“I think having that singular sort of choosing power, as opposed to a whole staff of people, is important,” he says. “I like everything, but I also know what we can do well with. I know what will sound good in our studio. I think people believe in what we put up there. You might not always like it, but there is a really good chance that you will.”
Daytrotter quickly took off. Word spread. Bands came and played—among them Vampire Weekend, Dirty Projectors, Grizzly Bear, Fleet Foxes, and Bon Iver, the 2012 Grammy Award winner for best new artist and best alternative album. It became apparent, Moeller says, that the music industry is highly interconnected, and Daytrotter had a good reputation. It’s to a point now where the graphic illustration they create is a sort of badge of honor for bands on their way up.
“We’ve had a lot of bands in before anyone else knows who they are,” Moeller says. “I don’t really get caught up in it too much. Nobody’s really found anyone first. It’s silly to try to think you’ve discovered some band. But we certainly provide a platform where, if we feature you on Daytrotter, there are going to be a lot more people who immediately know who you are.”
About two years in, Moeller gave up his career as a sportswriter. Daytrotter had evolved and become more than just a hobby. Today, it’s much more. On any given day, 25,000 to 30,000 people are active on the site, which registers around 4 million page views a month. Daytrotter sessions are recorded in studios in Austin, Texas; Ashville, N.C.; Nashville, Tenn.; San Francisco; and London, though 85 percent still originate from “The Horseshack,” which is what Moeller calls the Daytrotter studio in Rock Island.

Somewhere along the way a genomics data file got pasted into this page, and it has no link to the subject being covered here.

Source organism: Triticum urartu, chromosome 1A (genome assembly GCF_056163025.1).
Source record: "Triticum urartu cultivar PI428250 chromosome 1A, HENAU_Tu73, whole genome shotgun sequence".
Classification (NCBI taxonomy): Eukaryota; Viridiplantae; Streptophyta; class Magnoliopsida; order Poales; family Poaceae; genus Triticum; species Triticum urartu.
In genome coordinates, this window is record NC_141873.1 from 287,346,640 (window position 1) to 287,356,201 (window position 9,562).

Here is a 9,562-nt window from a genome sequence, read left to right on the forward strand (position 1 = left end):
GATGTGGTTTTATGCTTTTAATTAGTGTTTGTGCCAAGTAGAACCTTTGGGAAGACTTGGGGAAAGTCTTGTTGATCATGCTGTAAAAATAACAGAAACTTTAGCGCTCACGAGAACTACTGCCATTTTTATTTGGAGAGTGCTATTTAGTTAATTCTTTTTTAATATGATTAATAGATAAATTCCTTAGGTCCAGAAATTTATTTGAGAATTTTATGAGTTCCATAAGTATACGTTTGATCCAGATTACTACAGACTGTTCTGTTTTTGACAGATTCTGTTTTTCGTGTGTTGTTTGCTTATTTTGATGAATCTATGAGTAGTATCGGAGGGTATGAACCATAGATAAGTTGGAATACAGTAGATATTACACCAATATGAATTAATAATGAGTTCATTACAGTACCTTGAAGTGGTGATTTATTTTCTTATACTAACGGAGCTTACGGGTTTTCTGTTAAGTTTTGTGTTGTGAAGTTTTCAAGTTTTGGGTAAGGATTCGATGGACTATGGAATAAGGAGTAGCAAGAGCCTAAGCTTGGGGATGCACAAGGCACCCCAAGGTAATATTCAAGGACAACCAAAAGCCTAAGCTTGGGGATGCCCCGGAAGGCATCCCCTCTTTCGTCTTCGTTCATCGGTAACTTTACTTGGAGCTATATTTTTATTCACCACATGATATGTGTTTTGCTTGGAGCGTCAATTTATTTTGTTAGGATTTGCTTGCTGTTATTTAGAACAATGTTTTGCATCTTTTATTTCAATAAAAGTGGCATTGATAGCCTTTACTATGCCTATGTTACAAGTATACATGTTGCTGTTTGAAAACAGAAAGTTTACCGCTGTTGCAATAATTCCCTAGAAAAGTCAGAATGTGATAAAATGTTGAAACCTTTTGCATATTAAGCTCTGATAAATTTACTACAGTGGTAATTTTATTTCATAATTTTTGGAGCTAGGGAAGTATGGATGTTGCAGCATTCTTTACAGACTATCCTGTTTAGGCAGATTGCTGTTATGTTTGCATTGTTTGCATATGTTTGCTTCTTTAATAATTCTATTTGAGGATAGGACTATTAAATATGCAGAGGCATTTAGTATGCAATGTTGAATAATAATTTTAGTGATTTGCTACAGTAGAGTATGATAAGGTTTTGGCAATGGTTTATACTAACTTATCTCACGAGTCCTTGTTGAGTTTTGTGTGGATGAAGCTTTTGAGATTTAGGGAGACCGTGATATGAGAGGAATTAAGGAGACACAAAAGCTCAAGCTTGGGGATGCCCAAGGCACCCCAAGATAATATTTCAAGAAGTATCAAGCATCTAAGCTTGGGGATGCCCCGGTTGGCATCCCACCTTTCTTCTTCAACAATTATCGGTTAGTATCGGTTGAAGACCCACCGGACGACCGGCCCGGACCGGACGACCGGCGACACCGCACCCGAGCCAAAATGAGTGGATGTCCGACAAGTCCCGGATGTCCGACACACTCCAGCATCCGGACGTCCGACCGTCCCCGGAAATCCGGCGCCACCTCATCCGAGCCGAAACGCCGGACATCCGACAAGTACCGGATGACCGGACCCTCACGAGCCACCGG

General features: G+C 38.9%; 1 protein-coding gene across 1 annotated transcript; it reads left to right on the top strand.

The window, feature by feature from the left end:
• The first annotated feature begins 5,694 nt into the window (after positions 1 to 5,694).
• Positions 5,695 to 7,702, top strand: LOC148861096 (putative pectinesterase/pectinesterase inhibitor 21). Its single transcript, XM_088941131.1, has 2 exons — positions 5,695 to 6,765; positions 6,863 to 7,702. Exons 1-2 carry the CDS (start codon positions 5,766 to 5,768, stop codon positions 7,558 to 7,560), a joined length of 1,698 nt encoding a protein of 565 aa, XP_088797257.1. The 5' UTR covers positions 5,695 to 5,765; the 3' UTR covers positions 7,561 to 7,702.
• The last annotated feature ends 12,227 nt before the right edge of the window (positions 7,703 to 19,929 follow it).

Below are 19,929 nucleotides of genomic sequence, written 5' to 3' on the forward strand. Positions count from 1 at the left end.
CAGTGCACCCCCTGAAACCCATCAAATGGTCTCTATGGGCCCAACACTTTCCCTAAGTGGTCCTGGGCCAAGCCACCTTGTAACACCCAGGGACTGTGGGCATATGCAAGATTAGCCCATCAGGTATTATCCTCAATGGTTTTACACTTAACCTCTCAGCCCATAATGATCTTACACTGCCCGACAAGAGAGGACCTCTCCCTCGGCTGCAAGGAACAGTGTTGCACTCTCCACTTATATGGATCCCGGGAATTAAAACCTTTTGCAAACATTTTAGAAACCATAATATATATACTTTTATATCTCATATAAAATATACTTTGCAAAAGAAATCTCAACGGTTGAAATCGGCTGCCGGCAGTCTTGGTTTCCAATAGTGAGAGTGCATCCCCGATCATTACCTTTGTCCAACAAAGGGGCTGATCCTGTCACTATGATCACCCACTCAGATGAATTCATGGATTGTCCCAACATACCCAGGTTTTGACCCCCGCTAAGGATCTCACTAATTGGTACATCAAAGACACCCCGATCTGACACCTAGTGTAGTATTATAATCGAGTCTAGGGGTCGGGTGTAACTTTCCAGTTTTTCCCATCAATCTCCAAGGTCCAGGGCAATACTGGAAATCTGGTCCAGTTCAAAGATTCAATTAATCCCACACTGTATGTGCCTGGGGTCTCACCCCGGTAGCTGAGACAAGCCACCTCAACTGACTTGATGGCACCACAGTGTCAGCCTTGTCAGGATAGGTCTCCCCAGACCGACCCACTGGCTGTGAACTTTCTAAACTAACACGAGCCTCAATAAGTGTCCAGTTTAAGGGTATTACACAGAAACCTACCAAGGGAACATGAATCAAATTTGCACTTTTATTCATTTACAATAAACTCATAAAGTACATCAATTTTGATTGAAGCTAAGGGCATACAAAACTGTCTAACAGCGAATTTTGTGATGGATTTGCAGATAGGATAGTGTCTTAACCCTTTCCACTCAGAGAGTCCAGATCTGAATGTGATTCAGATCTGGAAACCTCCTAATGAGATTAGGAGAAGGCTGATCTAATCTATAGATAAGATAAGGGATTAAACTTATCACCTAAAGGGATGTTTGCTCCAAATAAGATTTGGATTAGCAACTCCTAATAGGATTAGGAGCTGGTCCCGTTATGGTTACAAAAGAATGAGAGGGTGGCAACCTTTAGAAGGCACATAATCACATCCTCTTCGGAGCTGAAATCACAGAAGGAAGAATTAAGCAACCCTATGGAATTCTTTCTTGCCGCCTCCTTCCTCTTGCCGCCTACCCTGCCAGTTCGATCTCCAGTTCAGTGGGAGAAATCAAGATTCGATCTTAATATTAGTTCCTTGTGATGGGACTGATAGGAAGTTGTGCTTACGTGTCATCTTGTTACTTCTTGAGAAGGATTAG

That brings about the question of the name. Why Daytrotter?
“I’ve had a weird fascination with horses, and yet not really,” Moeller laughs. “It’s a play on the idea of a day trader. The whole idea was there was going to be somebody new every day. When I used to write songs, I wrote songs about horses. It’s just a weird…I don’t know what it is. I’ve got a problem.”
Moeller also has a fascination with barns, which led to the creation of Daytrotter Barnstormer Tours, live shows that have played at rustic barns in Wisconsin, Iowa, Illinois, Minnesota, Michigan, Pennsylvania, Ohio, Vermont, New York, and Maine. This year, Counting Crows lead man Adam Duritz, a huge Daytrotter fan, broke away from a tour to play the Fourth of July show at Codfish Hollow Barn in Maquoketa, Iowa. In extreme heat, in front of some 600 people, Counting Crows played a three-hour set, which is available for download on Daytrotter.
“It has become one of those things where if you were at any of those shows, you kind of don’t want to see a show anywhere else because of the intimacy,” Moeller says. “You really start looking around like, ‘I can’t believe this is happening here.’ I got carried away with the whole concept.”
What will he think of next? How else will Daytrotter evolve? Moeller isn’t completely sure. Delivering good music, of course, remains at the heart of it all, and Moeller sees around him a music-crazed society obsessed with being first—people plugged into iPods, craving the next new sound.
He knows many of them have not yet discovered Daytrotter.com, and that’s what drives him.
“There are all these people who don’t know we exist,” Moeller says, “and there is something really thrilling about that. We see it every day on Twitter, people saying, ‘How did I not know about this before?’”